Auckland has had a taste of summertime opera before - most recently in 2010 when a production of Janacek's The Cunning Little Vixen came up from Wellington.
This week, Newmarket's Opera Factory is hosting the Sydney-based troupe Opera Bites, which brings its portmanteau version of Donizetti's The Elixir of Love for a short season running until tomorrow.
On Wednesday, seven singers and a pianist produced a snappy enough diversion. There were laughs even before the action started when an authoritative Eddie Muliaumaseali'i seconded audience members to join in the fun as three soldiers and a trio of village maidens.
Purists might miss Donizetti's recitatives in this version, but Murray Dahm has replaced them with fast-moving patches of dialogue that propel the plot and amuse with their knowing nudges.
The singers were a strong team, making the most of the generous-spirited humour of this classic opera buffa.
Dahm's Dr Dulcamara is a lovable scalliwag, a pompous manipulator of those around him; the New Zealand-born bass does a fine line in musical caricature when he joins the heroine Adina singing Nina the Gondola Girl.
Elli Bortolotti's Adina headed a strong female cast. She may have held back on the coloratura in her Act I Cavatina, but her singing was shapely and stylish throughout.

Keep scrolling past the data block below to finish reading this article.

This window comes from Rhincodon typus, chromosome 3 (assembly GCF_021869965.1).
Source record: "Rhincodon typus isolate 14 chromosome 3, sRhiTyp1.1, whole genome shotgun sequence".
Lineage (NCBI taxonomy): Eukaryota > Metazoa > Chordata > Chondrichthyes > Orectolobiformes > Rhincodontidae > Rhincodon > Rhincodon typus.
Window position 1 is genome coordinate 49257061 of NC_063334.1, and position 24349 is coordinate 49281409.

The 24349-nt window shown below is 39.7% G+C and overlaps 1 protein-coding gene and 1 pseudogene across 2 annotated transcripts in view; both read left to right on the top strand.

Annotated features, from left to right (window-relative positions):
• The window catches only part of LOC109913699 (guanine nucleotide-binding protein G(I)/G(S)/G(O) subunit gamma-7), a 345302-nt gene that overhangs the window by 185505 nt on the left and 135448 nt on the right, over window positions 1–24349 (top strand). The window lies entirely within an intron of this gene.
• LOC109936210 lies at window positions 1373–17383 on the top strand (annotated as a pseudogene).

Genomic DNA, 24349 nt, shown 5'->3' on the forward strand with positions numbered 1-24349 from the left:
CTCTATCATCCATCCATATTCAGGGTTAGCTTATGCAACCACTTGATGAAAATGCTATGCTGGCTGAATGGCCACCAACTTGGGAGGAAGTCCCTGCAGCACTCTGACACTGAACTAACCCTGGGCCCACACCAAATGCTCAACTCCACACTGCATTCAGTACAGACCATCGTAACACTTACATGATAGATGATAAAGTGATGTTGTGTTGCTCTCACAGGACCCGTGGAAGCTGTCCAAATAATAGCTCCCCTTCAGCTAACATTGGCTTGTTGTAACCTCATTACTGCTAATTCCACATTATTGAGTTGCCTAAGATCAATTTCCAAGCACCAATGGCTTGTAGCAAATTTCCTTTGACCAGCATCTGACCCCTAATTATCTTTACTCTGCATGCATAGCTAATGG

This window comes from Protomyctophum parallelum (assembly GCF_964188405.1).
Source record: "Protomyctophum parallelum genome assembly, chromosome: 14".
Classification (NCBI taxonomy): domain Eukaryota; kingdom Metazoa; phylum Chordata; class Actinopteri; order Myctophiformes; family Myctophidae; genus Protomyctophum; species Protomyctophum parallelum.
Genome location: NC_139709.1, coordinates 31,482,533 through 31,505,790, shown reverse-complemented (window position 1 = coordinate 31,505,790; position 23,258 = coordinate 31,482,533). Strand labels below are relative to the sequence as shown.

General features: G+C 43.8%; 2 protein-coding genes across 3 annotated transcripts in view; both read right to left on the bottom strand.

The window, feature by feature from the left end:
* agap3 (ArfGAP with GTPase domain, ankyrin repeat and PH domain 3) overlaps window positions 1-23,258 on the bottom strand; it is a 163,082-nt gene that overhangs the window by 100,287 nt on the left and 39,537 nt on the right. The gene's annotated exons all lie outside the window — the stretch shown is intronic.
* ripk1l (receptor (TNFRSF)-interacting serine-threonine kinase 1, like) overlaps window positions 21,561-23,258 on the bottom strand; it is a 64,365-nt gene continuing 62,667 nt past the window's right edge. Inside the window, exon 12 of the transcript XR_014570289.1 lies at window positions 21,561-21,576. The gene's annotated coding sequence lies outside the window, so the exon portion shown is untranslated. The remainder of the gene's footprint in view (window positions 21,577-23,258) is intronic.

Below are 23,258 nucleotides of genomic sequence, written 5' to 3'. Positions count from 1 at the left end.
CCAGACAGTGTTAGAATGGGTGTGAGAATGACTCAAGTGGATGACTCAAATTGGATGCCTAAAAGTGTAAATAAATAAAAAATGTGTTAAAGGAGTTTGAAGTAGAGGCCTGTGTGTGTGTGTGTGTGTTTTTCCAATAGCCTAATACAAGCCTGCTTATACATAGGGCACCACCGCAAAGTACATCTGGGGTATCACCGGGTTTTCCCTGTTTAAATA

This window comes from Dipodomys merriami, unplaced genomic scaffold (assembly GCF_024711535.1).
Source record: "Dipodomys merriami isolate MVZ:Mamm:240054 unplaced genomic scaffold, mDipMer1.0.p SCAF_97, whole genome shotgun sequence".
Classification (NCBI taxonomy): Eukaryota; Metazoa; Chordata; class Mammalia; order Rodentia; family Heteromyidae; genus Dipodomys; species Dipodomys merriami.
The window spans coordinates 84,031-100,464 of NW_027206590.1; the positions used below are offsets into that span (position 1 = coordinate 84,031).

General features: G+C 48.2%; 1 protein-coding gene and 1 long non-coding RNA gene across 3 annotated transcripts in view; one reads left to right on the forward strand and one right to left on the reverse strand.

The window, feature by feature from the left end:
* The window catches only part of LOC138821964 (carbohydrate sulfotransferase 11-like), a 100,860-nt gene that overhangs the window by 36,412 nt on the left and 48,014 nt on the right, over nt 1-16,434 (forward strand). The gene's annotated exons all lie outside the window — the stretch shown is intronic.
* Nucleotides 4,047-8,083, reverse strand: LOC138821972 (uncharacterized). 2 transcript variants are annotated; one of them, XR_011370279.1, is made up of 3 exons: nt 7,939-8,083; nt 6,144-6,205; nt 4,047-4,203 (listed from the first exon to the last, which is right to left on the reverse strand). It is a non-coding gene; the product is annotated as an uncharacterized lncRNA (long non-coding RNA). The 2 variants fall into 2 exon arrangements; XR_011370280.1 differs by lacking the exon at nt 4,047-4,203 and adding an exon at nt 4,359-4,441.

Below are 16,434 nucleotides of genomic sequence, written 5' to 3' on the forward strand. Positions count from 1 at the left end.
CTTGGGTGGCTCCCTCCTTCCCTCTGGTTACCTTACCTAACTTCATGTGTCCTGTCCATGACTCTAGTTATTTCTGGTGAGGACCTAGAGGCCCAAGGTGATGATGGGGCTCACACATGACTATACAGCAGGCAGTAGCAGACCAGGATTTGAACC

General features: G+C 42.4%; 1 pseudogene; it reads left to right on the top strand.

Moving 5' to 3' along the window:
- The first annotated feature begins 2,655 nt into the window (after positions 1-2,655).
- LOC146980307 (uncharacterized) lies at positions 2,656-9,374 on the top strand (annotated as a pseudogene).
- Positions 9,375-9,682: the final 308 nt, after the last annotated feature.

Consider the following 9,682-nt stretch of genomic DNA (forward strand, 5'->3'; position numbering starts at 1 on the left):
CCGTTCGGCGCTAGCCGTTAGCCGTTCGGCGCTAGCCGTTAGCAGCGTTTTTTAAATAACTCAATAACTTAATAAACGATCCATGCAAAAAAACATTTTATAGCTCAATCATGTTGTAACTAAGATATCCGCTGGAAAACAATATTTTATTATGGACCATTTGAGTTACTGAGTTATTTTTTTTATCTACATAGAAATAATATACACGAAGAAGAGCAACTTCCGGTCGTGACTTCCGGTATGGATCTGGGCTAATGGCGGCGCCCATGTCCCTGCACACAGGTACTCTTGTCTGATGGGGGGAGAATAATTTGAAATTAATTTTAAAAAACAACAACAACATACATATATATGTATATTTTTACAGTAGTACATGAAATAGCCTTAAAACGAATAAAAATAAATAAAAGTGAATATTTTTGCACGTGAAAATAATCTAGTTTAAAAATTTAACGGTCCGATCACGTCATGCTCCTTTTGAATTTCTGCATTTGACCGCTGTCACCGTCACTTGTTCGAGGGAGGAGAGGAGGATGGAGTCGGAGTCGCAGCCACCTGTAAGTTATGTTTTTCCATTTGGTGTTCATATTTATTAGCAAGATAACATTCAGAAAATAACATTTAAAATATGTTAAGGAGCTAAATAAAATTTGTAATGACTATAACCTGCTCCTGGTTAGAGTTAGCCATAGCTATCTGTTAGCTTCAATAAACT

New Zealand-born Rae Levien played Adina's sidekick Giannetta with gusto, coming into her own in Act II, confiding the news of the hero's good fortune to the "imported" village maidens, in tandem with Sarah Sweeting.
Sweeting, working alongside Muliaumaseali'i as the two-singer chorus, easily lived up to her impressive CV in the programme.
Rik Dawson's Belcore and Peter-John Layton's Nemorino worked well within Donizetti's seemingly indestructible ensemble numbers - Act I's Finale was a particularly smooth ride. Yet both, in solo work, were not so convincing.
However touching Layton's characterisation of Donizetti's hero was, the aria Una Furtiva Lagrima demands an Italianate gorgeousness that was not in evidence.
Considering the summertime activity that goes on in New Zealand, such as Wanganui's annual Opera Week, it would be heartening to see local singers taking a lead from this Australian initiative.